Faceless Forces of Bigness @Sound Symposium XIX with Isadora
I finally put together a highlights video of the Faceless Forces of Bigness show at Sound Symposium XIX in Newfoundland this year. I am, of course, optimizing my Isadora patches based on my experience there, but I think that this video captures a bit of the show nicely.
I had started a thread here with some findings on working with Isadora in an improvised audio visual environment.
The group, Faceless Forces of Bigness, has 3-4 musicians using analog electronic instruments set up in a fashion to create generative music. The performers change the generative conditions which changes the patterns and tonalities of their performance. The concept behind the video is to set up audio reactive imagery and sequences that responds to each performers audio and explores tensions between continuous and discontinuous things (language and nature, digital and analog, words and picture, whole and fractured etc). To accomplish this, Isadora is setup to take 4 live audio inputs using a USB audio interface. There are also 4 video tracks. The audio can be routed to modulate various parameters in the video effects of each track: clip time position, scale, x/y position, transparency and hue - all with influence determined by me.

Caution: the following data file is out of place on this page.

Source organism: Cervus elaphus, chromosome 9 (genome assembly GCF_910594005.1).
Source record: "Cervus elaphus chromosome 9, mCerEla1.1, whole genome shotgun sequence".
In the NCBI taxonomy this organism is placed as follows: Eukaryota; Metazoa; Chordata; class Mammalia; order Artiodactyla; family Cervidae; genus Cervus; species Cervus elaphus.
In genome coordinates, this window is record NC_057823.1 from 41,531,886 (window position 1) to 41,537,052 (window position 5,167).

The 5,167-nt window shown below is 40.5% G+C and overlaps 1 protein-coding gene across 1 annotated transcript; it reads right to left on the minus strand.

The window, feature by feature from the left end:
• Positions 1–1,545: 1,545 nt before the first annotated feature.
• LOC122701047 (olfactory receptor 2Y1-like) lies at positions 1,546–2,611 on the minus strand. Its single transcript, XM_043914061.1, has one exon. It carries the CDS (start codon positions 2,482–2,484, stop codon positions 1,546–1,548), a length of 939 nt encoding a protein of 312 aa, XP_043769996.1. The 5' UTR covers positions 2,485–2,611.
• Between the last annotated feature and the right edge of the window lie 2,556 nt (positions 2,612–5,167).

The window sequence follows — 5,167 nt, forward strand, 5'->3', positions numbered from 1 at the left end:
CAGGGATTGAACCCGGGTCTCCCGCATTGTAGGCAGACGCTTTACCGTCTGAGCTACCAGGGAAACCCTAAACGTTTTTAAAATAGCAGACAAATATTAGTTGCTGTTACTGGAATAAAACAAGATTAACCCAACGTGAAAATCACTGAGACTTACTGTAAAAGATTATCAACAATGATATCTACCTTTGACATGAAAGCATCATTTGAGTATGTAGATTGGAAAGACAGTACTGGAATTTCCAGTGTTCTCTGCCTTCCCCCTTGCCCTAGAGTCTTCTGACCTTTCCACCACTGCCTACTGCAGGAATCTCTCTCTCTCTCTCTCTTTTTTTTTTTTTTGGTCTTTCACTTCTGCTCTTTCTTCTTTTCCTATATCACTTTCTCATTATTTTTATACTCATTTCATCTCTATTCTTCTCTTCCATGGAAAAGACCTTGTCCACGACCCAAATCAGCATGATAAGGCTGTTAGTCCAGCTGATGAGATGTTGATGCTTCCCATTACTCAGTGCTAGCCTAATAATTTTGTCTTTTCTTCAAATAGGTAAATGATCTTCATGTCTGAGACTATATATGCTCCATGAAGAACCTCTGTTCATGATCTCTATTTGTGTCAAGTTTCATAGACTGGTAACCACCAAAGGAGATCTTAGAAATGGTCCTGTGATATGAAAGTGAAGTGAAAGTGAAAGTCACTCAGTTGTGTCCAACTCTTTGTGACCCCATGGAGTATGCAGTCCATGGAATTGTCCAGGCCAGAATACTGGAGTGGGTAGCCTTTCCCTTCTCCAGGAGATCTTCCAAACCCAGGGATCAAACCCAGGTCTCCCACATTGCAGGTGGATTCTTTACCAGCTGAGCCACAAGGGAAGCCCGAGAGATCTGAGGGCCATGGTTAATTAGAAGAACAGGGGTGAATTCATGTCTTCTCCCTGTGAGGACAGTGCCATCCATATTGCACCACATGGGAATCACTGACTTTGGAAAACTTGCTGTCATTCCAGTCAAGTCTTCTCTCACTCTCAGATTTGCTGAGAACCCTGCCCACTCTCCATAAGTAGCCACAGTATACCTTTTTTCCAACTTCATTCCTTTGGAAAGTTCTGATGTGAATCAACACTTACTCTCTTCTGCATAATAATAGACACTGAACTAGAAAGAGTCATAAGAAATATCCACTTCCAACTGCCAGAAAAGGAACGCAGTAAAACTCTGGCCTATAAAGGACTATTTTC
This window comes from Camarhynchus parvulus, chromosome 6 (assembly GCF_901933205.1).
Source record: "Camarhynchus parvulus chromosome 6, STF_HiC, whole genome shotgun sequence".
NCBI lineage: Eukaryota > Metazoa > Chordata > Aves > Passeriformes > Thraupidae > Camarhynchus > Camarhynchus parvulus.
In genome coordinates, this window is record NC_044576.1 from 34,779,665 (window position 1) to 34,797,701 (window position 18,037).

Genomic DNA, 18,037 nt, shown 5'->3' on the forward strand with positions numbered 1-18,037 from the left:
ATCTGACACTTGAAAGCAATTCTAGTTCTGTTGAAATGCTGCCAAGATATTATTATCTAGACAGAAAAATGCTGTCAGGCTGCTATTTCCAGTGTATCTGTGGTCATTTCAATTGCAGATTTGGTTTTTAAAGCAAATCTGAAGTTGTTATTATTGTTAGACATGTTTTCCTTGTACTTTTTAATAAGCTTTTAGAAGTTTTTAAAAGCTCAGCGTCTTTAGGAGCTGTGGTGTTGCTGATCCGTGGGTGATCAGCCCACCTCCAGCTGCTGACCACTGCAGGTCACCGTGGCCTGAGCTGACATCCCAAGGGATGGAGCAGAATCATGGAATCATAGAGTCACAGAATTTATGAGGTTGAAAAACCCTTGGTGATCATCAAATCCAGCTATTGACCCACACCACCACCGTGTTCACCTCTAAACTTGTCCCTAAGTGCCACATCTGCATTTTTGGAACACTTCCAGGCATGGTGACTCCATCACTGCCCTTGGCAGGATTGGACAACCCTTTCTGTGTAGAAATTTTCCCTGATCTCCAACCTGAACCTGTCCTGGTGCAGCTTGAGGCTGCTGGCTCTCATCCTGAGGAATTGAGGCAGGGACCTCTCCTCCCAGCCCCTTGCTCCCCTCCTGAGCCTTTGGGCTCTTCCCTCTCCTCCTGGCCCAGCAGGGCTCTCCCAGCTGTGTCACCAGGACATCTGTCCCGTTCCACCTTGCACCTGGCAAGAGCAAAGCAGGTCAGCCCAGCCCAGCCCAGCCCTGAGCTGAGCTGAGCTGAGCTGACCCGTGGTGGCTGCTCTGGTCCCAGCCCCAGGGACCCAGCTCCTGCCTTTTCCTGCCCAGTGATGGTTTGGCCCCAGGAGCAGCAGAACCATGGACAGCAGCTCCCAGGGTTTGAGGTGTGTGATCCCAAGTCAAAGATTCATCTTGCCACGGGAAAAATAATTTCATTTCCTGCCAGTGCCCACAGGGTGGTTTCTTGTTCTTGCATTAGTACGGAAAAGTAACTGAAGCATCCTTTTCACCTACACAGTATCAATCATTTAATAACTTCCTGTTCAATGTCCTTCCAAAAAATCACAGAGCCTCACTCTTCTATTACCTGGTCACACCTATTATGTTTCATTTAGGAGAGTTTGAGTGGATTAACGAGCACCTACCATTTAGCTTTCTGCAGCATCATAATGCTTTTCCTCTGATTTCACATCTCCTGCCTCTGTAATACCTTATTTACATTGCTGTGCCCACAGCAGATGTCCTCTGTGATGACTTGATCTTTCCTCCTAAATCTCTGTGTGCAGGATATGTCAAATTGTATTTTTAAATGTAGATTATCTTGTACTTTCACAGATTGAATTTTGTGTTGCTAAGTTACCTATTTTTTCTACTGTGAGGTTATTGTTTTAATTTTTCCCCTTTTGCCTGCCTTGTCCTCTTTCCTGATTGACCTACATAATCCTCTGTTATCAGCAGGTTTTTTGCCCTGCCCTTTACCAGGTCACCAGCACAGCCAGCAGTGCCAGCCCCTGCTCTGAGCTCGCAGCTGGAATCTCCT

The show was super well received. We packed the house for the show, and for the next day's workshop (which I think is a good sign). There was great interest in Isadora as the video tool. Many of the performers have rigs that use Resolume with Live, or VDMX or Arkos. The feedback I received was the video had a strong generative, audio reactive feel to it which many of the attendees at the workshop hoped they could incorporate into their shows. I think that the incredible lack of latency and the ability to route four discrete audio inputs to parameters really add to the feeling of integration. One of our members, John D.S. Adams, who really lead the charge to perform at Sound Symposium, won a best of festival award for innovative intersection between technology and music!
From my own perspective, working with Isadora this time, I was really excited about the process and the results. I have been aiming for a strong audio reactive link between the music and picture for 15 some years. I feel that I finally achieved it with this iteration of our work. The latency was undetectable, and having the ability to route each performer's audio to different parameters added a great deal of visual interest.
It was like painting with moving pictures. Such a pleasure.
plastictaxi last edited by
super inspiring, justin!
bonemap last edited by
Great stuff, I love the way you have put the documentation together. It is really in its own world.